Czechs open borders for Poles, Britons despite virus spike
The Czech health minister said Monday his country would open borders for travellers from Britain and Poland from this week despite a recent spike in COVID-19 cases at home.
The EU member state sealed off its borders on March 16 because of the pandemic.
"Poland's Silesia region has moved up to the green zone so travellers won't need negative tests or to undergo quarantine," the minister Adam Vojtech told reporters.
"The same goes for Great Britain."
Czech authorities expect to further ease the measures they adopted in March to combat the novel coronavirus, though they will leave them in place in certain problem spots.
From July 1, Czechs will no longer have to wear face masks except in hospitals, retirement homes, the Prague underground and two northeastern districts where the virus is spreading among miners and their relatives.
People in Prague will also have to wear face masks at indoor events with more than 100 people.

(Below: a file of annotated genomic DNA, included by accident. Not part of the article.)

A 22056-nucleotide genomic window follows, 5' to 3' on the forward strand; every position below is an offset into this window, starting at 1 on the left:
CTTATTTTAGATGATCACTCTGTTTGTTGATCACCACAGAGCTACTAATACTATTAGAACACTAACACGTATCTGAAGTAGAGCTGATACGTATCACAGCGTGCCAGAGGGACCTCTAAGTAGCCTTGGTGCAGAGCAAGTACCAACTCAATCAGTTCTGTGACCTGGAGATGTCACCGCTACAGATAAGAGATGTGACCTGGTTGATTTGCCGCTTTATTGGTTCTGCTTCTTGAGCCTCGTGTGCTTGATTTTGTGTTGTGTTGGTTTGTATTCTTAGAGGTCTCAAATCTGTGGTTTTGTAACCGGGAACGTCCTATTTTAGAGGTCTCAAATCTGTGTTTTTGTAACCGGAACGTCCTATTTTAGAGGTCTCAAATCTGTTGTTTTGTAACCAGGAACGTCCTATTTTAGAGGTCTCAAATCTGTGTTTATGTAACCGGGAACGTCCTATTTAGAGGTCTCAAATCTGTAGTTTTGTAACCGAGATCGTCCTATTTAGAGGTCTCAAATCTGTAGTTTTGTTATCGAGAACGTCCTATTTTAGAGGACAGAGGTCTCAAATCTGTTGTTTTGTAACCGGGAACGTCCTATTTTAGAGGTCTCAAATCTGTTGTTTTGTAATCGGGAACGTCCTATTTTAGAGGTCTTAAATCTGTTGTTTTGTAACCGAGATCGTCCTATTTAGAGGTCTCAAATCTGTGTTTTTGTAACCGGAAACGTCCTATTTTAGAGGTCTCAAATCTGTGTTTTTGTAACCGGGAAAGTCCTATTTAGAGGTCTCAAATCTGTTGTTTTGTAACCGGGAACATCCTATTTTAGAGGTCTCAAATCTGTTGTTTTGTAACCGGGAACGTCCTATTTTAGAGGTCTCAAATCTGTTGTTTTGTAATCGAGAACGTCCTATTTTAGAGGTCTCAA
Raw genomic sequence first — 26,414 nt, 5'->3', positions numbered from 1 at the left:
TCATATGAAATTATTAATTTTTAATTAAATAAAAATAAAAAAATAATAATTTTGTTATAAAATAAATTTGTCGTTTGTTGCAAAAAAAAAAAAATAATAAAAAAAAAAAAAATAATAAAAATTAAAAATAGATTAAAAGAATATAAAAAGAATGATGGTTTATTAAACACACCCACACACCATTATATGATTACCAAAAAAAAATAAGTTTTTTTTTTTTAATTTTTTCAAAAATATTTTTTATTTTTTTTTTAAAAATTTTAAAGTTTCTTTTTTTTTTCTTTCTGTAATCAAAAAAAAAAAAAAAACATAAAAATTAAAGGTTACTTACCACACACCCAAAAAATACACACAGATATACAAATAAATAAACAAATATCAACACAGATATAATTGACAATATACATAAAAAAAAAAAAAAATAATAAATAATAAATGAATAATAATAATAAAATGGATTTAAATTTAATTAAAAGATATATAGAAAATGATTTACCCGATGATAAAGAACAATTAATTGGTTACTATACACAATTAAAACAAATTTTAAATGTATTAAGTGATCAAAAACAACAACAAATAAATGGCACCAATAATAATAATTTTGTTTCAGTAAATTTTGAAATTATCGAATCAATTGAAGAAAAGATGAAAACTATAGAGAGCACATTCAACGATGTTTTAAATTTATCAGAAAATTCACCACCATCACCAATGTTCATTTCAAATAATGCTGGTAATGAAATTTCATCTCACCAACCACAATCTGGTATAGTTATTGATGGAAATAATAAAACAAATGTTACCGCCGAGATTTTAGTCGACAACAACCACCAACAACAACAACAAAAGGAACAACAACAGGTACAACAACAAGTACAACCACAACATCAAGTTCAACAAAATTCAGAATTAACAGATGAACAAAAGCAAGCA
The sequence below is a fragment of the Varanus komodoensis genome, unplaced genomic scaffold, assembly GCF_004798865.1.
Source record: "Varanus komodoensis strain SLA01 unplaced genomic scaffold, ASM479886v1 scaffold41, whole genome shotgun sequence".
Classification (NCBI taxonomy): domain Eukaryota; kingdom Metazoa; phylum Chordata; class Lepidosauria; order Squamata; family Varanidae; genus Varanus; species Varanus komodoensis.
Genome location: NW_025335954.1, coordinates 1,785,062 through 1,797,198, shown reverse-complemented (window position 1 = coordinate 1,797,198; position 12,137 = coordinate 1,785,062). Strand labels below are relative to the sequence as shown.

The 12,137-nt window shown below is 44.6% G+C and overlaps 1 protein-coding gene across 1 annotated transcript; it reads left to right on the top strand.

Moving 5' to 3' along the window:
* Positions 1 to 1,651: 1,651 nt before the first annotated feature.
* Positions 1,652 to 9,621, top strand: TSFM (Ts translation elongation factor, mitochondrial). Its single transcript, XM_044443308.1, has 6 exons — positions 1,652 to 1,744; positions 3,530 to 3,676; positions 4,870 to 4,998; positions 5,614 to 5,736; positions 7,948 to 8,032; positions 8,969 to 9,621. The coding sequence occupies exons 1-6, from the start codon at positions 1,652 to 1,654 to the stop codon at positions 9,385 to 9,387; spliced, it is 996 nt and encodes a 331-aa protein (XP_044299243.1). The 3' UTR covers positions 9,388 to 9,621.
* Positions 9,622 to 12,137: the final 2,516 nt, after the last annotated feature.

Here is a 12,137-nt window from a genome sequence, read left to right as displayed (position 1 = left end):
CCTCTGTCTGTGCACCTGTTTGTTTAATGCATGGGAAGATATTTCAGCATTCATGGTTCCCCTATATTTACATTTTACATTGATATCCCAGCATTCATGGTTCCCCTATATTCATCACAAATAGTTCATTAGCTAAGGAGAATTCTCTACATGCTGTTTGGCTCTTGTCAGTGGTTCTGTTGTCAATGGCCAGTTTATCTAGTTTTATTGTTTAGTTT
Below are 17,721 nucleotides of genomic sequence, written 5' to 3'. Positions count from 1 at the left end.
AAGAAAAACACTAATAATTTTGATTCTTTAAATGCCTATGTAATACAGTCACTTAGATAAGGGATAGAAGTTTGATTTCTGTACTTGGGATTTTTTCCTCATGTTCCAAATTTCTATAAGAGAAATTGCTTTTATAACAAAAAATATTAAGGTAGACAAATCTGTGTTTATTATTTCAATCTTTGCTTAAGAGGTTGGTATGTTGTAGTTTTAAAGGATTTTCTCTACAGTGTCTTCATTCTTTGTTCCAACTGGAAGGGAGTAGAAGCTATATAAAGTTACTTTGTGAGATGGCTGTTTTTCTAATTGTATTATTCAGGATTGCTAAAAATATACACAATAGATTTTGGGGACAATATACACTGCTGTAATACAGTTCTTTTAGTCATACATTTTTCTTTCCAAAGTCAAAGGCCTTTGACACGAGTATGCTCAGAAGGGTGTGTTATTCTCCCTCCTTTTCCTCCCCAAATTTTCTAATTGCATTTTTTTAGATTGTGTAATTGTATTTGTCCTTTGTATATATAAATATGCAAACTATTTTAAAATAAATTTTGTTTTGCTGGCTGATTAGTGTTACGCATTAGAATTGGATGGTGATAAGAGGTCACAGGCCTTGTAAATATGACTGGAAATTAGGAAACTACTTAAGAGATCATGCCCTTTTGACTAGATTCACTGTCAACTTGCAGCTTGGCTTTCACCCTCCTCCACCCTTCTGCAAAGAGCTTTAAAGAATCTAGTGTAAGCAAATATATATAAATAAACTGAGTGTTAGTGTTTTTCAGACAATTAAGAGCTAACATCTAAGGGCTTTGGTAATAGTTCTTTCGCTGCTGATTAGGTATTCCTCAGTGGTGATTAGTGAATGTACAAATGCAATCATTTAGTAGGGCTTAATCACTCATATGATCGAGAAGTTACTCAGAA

The country registered 305 new cases on Sunday, the fastest daily increase since April 3.
More than 11,600 Czechs have so far tested positive and 348 have died. Between mid-April and mid-June, daily increases never exceeded 100 cases.
"This increase is due mainly to massive testing of miners and their contacts within the OKD mining company," Vojtech said.
He also called on Czechs to remain vigilant as "the virus is still here with us," but added that the overall situation was stable with most districts reporting no incidence of the disease.
The northeastern region will have to keep its night clubs shut. Public events have been restricted to 100 people there, while hospitals and retirement homes will be closed to visitors.
"We expect incidence in this region to fall in the days to come owing to all the testing," said Vojtech.